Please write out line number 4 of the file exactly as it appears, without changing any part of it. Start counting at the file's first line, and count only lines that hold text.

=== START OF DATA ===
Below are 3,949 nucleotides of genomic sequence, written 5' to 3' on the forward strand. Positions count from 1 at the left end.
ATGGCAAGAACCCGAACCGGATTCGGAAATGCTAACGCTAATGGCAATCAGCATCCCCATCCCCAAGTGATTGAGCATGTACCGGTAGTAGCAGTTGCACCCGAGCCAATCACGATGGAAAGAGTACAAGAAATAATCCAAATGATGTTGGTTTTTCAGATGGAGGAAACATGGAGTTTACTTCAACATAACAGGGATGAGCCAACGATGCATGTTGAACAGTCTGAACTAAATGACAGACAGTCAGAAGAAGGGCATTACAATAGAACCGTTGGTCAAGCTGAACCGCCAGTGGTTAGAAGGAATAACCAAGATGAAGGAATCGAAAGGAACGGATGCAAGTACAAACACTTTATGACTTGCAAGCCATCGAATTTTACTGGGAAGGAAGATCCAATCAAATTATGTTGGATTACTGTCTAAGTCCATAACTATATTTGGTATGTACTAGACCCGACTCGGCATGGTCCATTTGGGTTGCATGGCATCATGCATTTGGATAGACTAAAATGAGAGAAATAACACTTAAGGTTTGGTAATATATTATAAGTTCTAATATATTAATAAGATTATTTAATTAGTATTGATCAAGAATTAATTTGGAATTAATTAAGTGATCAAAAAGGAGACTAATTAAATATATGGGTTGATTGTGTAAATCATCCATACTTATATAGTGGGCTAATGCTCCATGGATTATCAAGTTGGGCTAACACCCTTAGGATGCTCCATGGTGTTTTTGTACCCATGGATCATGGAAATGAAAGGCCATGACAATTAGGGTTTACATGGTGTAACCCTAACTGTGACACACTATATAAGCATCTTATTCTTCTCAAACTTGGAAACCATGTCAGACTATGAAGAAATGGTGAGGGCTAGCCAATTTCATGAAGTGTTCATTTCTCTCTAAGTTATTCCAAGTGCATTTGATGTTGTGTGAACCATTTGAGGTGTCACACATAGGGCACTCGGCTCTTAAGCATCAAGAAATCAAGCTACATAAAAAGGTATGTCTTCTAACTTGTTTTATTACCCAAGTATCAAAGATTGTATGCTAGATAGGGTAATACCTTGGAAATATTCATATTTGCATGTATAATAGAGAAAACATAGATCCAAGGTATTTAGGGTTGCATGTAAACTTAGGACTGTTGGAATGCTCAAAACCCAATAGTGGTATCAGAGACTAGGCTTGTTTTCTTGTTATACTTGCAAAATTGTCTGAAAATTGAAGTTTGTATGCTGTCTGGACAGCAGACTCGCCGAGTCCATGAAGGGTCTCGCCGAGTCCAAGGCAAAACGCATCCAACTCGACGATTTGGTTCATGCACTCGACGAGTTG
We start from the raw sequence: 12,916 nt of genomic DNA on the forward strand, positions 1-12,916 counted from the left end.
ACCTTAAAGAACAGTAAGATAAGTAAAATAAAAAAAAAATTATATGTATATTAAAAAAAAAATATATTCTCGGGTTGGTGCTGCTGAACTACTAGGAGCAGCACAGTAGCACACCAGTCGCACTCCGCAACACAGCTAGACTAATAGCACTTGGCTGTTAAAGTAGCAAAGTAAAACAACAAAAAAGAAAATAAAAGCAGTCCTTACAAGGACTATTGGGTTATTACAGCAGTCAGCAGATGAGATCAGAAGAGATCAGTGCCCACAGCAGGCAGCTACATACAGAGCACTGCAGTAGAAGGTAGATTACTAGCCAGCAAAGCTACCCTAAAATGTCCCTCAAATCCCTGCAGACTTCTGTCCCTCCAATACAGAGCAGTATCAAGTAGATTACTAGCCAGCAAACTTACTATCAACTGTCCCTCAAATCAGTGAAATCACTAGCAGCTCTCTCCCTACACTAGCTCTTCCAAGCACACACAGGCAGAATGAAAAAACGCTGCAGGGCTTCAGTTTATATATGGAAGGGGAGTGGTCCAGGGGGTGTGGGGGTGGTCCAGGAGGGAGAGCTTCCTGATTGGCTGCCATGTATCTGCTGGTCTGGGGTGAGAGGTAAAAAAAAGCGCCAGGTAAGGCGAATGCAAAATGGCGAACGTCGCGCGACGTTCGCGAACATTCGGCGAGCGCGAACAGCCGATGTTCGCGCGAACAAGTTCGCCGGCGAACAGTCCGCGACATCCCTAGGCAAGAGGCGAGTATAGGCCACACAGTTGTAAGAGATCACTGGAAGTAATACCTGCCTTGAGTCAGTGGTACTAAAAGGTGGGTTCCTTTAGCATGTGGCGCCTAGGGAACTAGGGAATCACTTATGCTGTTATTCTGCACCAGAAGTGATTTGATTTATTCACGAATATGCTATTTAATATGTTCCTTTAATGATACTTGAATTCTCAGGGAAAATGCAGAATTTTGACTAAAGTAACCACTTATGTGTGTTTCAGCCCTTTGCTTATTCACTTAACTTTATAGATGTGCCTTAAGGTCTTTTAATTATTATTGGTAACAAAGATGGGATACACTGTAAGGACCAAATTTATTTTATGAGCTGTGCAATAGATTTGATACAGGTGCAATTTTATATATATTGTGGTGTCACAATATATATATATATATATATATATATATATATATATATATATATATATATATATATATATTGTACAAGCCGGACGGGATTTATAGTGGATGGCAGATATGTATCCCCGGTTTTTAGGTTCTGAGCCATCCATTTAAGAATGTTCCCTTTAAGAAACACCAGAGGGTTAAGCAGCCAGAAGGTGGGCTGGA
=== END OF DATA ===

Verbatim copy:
ACCTTAAAGAACAGTAAGATAAGTAAAATAAAAAAAAAATTATATGTATATTAAAAAAAAAATATATTCTCGGGTTGGTGCTGCTGAACTACTAGGAGCAGCACAGTAGCACACCAGTCGCACTCCGCAACACAGCTAGACTAATAGCACTTGGCTGTTAAAGTAGCAAAGTAAAACAACAAAAAAGAAAATAAAAGCAGTCCTTACAAGGACTATTGGGTTATTACAGCAGTCAGCAGATGAGATCAGAAGAGATCAGTGCCCACAGCAGGCAGCTACATACAGAGCACTGCAGTAGAAGGTAGATTACTAGCCAGCAAAGCTACCCTAAAATGTCCCTCAAATCCCTGCAGACTTCTGTCCCTCCAATACAGAGCAGTATCAAGTAGATTACTAGCCAGCAAACTTACTATCAACTGTCCCTCAAATCAGTGAAATCACTAGCAGCTCTCTCCCTACACTAGCTCTTCCAAGCACACACAGGCAGAATGAAAAAACGCTGCAGGGCTTCAGTTTATATATGGAAGGGGAGTGGTCCAGGGGGTGTGGGGGTGGTCCAGGAGGGAGAGCTTCCTGATTGGCTGCCATGTATCTGCTGGTCTGGGGTGAGAGGTAAAAAAAAGCGCCAGGTAAGGCGAATGCAAAATGGCGAACGTCGCGCGACGTTCGCGAACATTCGGCGAGCGCGAACAGCCGATGTTCGCGCGAACAAGTTCGCCGGCGAACAGTCCGCGACATCCCTAGGCAAGAGGCGAGTATAGGCCACACAGTTGTAAGAGATCACTGGAAGTAATACCTGCCTTGAGTCAGTGGTACTAAAAGGTGGGTTCCTTTAGCATGTGGCGCCTAGGGAACTAGGGAATCACTTATGCTGTTATTCTGCACCAGAAGTGATTTGATTTATTCACGAATATGCTATTTAATATGTTCCTTTAATGATACTTGAATTCTCAGGGAAAATGCAGAATTTTGACTAAAGTAACCACTTATGTGTGTTTCAGCCCTTTGCTTATTCACTTAACTTTATAGATGTGCCTTAAGGTCTTTTAATTATTATTGGTAACAAAGATGGGATACACTGTAAGGACCAAATTTATTTTATGAGCTGTGCAATAGATTTGATACAGGTGCAATTTTATATATATTGTGGTGTCACAATATATATATATATATATATATATATATATATATATATATATATATATATATATATATATTGTACAAGCCGGACGGGATTTATAGTGGATGGCAGATATGTATCCCCGGTTTTTAGGTTCTGAGCCATCCATTTAAGAATGTTCCCTTTAAGAAACACCAGAGGGTTAAGCAGCCAGAAGGTGGGCTGGA